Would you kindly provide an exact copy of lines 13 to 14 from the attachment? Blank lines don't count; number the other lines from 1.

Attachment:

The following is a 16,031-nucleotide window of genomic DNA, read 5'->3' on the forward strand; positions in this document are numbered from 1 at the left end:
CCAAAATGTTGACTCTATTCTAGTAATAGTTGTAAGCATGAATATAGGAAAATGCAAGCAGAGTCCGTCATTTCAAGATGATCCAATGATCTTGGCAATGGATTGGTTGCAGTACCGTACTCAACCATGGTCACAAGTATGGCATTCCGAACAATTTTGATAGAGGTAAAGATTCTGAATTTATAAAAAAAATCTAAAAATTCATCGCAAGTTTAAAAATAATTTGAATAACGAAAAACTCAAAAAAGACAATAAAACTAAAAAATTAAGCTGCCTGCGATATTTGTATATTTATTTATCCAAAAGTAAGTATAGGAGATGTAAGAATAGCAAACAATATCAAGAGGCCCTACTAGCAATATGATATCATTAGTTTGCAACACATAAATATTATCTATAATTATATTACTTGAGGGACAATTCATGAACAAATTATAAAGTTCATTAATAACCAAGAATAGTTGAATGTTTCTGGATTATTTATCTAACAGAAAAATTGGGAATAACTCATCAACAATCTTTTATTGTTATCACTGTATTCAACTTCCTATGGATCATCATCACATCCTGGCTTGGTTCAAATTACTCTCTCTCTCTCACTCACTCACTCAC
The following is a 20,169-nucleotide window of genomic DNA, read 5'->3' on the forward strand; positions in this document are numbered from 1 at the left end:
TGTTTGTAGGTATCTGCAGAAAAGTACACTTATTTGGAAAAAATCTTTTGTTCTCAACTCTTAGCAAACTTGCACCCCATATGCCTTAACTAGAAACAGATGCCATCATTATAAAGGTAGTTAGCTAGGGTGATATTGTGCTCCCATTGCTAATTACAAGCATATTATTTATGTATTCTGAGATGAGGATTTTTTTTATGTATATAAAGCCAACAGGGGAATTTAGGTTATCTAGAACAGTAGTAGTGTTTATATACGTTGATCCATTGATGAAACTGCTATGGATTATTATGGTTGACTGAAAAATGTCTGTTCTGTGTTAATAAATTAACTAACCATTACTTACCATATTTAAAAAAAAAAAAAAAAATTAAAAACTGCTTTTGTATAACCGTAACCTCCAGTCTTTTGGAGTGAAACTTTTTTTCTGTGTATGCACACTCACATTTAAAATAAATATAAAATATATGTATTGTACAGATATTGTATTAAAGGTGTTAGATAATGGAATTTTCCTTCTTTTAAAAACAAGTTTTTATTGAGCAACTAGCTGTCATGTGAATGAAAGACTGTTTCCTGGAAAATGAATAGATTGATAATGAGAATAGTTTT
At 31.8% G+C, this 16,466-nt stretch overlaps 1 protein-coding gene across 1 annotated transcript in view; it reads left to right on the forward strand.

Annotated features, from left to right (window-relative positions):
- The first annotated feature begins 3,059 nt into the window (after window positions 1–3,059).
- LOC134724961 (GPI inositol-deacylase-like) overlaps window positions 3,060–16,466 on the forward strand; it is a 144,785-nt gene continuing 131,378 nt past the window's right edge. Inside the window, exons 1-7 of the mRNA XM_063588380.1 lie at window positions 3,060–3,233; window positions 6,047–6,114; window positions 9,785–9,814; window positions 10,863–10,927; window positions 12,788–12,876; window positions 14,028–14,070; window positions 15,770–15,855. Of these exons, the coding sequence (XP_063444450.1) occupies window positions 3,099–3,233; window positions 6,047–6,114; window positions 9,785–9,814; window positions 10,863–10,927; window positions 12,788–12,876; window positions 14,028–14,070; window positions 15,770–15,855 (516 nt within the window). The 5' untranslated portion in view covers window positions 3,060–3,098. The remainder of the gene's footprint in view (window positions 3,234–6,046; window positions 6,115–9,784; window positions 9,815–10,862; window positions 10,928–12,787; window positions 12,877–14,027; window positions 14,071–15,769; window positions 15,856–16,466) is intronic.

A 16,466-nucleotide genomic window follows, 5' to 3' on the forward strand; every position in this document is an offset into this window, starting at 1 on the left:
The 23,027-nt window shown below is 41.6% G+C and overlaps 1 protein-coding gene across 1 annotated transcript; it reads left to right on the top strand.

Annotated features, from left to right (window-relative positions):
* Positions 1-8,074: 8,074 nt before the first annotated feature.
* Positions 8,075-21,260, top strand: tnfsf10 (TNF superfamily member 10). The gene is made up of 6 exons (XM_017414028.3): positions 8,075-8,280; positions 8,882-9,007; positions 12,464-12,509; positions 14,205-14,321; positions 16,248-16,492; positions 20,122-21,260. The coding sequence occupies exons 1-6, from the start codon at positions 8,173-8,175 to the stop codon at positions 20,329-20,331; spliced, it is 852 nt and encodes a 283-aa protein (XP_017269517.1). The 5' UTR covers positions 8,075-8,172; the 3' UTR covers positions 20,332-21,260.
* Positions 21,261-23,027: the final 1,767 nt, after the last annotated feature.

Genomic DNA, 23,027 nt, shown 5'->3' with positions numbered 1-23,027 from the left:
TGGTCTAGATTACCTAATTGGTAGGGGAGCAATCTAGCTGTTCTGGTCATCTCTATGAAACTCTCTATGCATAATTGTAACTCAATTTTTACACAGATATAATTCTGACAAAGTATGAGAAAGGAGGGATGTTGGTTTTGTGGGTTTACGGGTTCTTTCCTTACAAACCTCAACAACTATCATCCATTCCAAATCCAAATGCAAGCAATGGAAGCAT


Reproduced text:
* Positions 8,075-21,260, top strand: tnfsf10 (TNF superfamily member 10). The gene is made up of 6 exons (XM_017414028.3): positions 8,075-8,280; positions 8,882-9,007; positions 12,464-12,509; positions 14,205-14,321; positions 16,248-16,492; positions 20,122-21,260. The coding sequence occupies exons 1-6, from the start codon at positions 8,173-8,175 to the stop codon at positions 20,329-20,331; spliced, it is 852 nt and encodes a 283-aa protein (XP_017269517.1). The 5' UTR covers positions 8,075-8,172; the 3' UTR covers positions 20,332-21,260.
* Positions 21,261-23,027: the final 1,767 nt, after the last annotated feature.